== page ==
Trump’s lack of leadership is glaring

By: Matt Twillman, Contributing Writer

As the nation and the rest of the globe contend with the COVID-19 crisis threatening the health and wellbeing of millions, many people are feeling the financial weight of the catastrophe more than others. 

In an age where the rich are getting richer and income inequality has already ballooned to a crippling degree, millions losing their jobs in an age where 78% of Americans live paycheck-to-paycheck leave a significant amount of the population in a dire situation.

For those less well off, the consequences are clear. Without protections set in place, tighter pockets have meant that many Americans are forced to make uncomfortable decisions between paying rent or the bills, feeding their children or feeding themselves. Additionally, with the desert wasteland that are toilet paper and cleaning product aisles these days, many Americans cannot ensure their own comfort and safety when they need it most.

The stakes for low-income individuals are critically higher now than ever before, too. Many among the recently unemployed 3 million Americans who had seen their job security vanish saw their health insurance evaporate along with it. For the uninsured, the consequences of getting Coronavirus in our already overwhelmed and problematic healthcare system can be deadly, with treatment potentially reaching into five figures without insurance. For the wealthy, this is simply no issue – entire NBA teams are able to afford and provide testing to all of their staff while a growing shortage of tests, particularly for ordinary Americans, loom before us.

New York City Mayor Bill de Blasio echoed this sentiment. “Tests should not be for the wealthy, but for the sick,” he stated in a March 17 tweet.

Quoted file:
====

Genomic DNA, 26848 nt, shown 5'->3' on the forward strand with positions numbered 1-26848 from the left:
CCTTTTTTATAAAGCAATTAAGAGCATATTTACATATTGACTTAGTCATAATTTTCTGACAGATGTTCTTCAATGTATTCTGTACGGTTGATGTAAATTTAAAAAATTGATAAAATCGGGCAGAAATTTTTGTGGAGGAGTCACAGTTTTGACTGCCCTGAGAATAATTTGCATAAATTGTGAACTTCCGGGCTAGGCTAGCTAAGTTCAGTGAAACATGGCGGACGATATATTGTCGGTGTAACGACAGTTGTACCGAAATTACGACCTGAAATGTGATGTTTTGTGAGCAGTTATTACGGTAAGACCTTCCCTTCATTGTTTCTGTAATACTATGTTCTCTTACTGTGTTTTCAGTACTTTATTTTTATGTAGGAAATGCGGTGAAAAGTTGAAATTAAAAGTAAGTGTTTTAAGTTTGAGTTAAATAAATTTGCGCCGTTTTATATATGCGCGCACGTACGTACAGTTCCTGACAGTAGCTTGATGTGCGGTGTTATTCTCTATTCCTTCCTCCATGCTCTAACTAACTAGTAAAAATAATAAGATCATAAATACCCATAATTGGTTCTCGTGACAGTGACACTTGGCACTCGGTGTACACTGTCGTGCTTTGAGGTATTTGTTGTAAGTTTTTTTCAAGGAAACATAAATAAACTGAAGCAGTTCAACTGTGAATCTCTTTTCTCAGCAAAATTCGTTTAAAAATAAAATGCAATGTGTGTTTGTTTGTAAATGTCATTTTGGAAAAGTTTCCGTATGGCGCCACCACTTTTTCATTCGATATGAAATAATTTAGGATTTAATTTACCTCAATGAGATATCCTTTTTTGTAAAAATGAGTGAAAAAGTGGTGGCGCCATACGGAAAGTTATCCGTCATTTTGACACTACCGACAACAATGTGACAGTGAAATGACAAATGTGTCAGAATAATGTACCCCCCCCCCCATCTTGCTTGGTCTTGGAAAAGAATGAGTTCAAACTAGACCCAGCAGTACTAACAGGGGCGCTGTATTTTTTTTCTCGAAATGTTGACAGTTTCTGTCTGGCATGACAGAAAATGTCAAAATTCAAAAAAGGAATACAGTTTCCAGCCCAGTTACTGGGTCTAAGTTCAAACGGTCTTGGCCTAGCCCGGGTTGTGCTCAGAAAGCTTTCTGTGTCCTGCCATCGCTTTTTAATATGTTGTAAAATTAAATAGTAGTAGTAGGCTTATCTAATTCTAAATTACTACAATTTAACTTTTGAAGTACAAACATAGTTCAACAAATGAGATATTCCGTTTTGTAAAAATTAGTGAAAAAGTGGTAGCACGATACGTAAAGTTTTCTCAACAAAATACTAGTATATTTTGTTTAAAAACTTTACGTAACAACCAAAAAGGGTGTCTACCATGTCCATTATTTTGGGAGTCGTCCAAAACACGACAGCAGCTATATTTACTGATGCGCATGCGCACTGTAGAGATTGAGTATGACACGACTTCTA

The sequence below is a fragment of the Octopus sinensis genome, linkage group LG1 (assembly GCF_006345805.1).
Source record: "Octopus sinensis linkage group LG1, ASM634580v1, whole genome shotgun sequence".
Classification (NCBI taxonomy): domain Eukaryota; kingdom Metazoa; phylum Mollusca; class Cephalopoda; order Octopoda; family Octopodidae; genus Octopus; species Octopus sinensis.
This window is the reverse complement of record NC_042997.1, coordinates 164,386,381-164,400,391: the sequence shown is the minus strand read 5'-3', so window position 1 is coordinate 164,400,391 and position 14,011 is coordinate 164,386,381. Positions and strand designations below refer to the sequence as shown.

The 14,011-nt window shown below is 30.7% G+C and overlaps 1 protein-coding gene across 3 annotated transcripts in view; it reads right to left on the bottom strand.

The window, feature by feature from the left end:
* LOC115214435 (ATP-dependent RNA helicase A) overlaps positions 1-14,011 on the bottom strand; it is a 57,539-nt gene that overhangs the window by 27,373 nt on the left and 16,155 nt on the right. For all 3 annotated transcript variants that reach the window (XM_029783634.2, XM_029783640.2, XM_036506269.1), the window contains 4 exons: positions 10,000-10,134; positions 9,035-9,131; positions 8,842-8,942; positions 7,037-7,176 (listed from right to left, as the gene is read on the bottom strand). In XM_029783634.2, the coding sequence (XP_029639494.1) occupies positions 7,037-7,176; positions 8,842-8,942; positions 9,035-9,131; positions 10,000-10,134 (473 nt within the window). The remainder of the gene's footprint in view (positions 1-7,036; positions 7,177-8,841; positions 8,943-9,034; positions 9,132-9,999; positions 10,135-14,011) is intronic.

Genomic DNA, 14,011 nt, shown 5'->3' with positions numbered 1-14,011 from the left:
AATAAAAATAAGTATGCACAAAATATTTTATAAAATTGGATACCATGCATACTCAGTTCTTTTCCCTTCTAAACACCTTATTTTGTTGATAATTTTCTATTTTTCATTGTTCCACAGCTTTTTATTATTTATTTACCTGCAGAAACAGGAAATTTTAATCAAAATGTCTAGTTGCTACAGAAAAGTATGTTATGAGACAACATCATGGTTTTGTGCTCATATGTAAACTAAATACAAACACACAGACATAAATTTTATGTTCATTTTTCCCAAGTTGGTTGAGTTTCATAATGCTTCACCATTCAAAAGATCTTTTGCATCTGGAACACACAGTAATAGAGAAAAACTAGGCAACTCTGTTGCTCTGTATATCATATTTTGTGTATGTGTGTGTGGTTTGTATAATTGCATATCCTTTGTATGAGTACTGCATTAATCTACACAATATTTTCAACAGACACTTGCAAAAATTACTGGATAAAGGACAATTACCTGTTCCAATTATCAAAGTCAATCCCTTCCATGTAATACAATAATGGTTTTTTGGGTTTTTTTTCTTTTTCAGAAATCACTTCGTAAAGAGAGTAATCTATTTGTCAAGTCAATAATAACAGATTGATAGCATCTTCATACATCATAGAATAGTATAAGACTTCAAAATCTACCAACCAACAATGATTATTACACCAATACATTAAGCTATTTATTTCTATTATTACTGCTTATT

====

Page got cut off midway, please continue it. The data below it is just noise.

With all that lies ahead in these uncertain times, the need for strong and capable leadership is pertinent now more than ever. President Donald Trump’s handling of the crisis can, however, be considered reckless and callous at best and life-threatening at its worst. 

Despite what Trump said in his March 11 Oval Office Address, the promise of insurance companies to “waive all co-payments for coronavirus treatments, extend insurance coverage to these treatments and to prevent surprise medical billing,” turned out to be pure fiction.

The most recent Coronavirus relief package may seem pure on the surface – it’s designed to jumpstart the economy, provide free testing and bail out struggling families. Hidden within the document, however, lies a major tax break for wealthy real estate investors so that even while Americans are dying and medical supplies are running dangerously low, Senate Republicans have ensured that some way, somehow, the rich can get richer off of this calamity.

President Trump has actively hurt our national capacity to contain the spread of Coronavirus, by downplaying the crisis as “under control” since it reached the U.S. in January. His labelling of coronavirus as the “Chinese” virus is a medieval attempt at scapegoating and provoking hate crimes not unlike the attacks on Jews spurred by the Black Death 700 years ago. 

Considering the U.S. timeline, where we have not reached the peak of this virus and a return to normal life will not happen for “months” according to Dr. Anthony Fauci, head of the National Institute of Allergy and Infectious Diseases, the fact that President Trump wants “packed churches” on Easter Sunday in two weeks will most certainly lead to the spread of more cases, a tighter strain on already overwhelmed hospitals, and inevitably more avoidable death.

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